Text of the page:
When the two main parts are moved towards one another, the cable will be clamped between the belts. The starting of the motor will move the belts and, thereby, the cable will be moved out from and into the well.

The main parts 357, 359 must be able to be moved radially out from the center, whereby the stuffing box might be led through the injector.

Preferably, the motors are hydralically driven motors, as such are favourable for use in sea water, and a hydraulic medium is available via the umbilical. Possibly, these might be driven by sea water from a pump located in connection to the lubricator. An advantage of having hydraulic motors is that these might readily be coordinated to provide the same rotating velocity and torque. However, the motors might be of any desired type, for example electrical motors.

The injector shown in FIGS. 6 a-c only is one of many alternatives appropriate for such an injector. For example, it is possible to use an injector comprising at least one pair of drive rollers located on each side of the cable and intended to be in direct contact with this, and which can be moved from and towards the center line during the insertion of the tool into the well. Otherwise, the skilled person will understand that the indicated injector may comprise another number of motors and drive rollers, and these may be located in another manner than shown, as well as more pairs of the drive belts.

During the intervention of a well by means of a cable of the type above, sealing means have to be provided, which are able to seal against the cable, avoiding discharge of hydrocarbons while keeping the friction between sealing/cable as low as possible, whereby the cable may slide through the sealing means.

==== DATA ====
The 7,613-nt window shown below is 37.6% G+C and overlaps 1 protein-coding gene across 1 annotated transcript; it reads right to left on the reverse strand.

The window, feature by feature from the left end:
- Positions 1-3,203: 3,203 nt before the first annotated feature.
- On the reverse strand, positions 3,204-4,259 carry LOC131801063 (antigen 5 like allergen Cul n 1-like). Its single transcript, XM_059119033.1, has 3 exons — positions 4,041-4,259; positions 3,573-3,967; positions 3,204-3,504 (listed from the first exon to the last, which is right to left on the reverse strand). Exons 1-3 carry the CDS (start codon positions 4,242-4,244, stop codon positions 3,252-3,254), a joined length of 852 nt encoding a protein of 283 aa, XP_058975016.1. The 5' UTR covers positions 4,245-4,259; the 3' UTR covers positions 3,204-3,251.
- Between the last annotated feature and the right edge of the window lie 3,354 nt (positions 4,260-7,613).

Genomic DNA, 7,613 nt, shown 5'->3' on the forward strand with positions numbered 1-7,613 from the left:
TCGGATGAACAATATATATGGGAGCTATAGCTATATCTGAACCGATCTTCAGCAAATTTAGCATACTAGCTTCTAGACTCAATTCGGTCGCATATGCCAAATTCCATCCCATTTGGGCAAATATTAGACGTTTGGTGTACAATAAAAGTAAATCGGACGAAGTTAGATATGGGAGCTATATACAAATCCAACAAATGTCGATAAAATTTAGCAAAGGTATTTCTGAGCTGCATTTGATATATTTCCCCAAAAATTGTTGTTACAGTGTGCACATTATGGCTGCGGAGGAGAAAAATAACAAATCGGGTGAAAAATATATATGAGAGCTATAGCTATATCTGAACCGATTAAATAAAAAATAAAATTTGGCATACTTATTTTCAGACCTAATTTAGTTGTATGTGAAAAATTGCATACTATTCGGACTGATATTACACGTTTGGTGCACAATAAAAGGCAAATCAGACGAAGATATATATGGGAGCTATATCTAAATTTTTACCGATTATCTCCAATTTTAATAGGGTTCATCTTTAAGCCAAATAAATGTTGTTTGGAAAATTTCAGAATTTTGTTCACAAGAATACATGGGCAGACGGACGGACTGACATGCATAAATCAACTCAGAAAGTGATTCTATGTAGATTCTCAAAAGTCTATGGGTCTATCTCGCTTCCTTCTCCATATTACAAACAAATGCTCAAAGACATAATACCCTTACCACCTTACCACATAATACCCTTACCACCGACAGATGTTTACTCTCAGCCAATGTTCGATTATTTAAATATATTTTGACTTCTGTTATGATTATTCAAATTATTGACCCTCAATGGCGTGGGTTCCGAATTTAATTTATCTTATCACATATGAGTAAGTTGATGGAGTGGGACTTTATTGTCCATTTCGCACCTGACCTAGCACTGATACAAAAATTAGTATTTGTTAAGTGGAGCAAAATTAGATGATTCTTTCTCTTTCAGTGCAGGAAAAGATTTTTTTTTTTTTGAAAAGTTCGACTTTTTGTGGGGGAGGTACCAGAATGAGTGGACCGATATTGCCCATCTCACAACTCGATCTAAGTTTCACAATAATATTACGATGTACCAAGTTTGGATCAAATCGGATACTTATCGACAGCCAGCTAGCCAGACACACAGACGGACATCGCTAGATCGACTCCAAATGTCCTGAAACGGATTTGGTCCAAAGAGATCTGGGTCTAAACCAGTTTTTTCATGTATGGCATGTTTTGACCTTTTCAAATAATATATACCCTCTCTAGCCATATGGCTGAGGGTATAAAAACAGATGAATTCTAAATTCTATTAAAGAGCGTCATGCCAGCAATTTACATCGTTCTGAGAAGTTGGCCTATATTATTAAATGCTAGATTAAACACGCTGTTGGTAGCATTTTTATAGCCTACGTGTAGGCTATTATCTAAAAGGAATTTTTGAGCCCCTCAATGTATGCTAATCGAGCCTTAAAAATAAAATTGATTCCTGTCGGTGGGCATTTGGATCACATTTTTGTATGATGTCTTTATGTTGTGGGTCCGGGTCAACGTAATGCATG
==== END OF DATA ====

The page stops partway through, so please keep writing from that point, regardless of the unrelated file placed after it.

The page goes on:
FIG. 7 shows an example of sealing means for use together with the device according to the invention, which is denoted a stuffing box hereinafter. The stuffing box 40 comprises an external housing 80. As shown in FIG. 7, the housing is of cylindrical shape but may be of polygonal shape, for example square. The housing 80 has a first lower portion 81 opening downwards to provide a hollow cylinder having a first internal diameter 84. The housing has a second upper portion 82, which in the same manner has the shape of a hollow cylinder The portion 82 defines a first cavity 89, which is used as a spring chamber, and a second cavity having a second smaller internal diameter 83. The portion opens upwards.

An end piece 85 is arranged at the end of the first portion, and defines a piston chamber together with the housing 80. The end piece 85 is fastened to the portion 81, for example by screws 86.

The end piece 85 has a portion 87 providing a stub 87 facing upwards, and having an external diameter 88. A center bore 90 extends through the end piece. The bore has a first lower portion having an internal diameter 91, which enables the cable to pass with a small clearance, and a second upper portion having an internal diameter 92, which is larger than the first diameter and intended to receive a stuffing box sleeve.

A piston 100 is movably arranged in the housing 80. In FIG. 8 the piston is shown as an annulus piston, and it has an external circumferential surface 101 intended for slidable engagement against the internal surface 84 of the skirt 81. The piston is extended upwards by a stub 103 having an external diameter 104 intended for slidable engagement against the surface 83. The piston with the stub is annular of shape, whereby a central axial cavity having an internal diameter 102 is defined, which is intended for slidable engagement against the stub 87. Thus, the piston may slide upwards and downwards within the housing 80.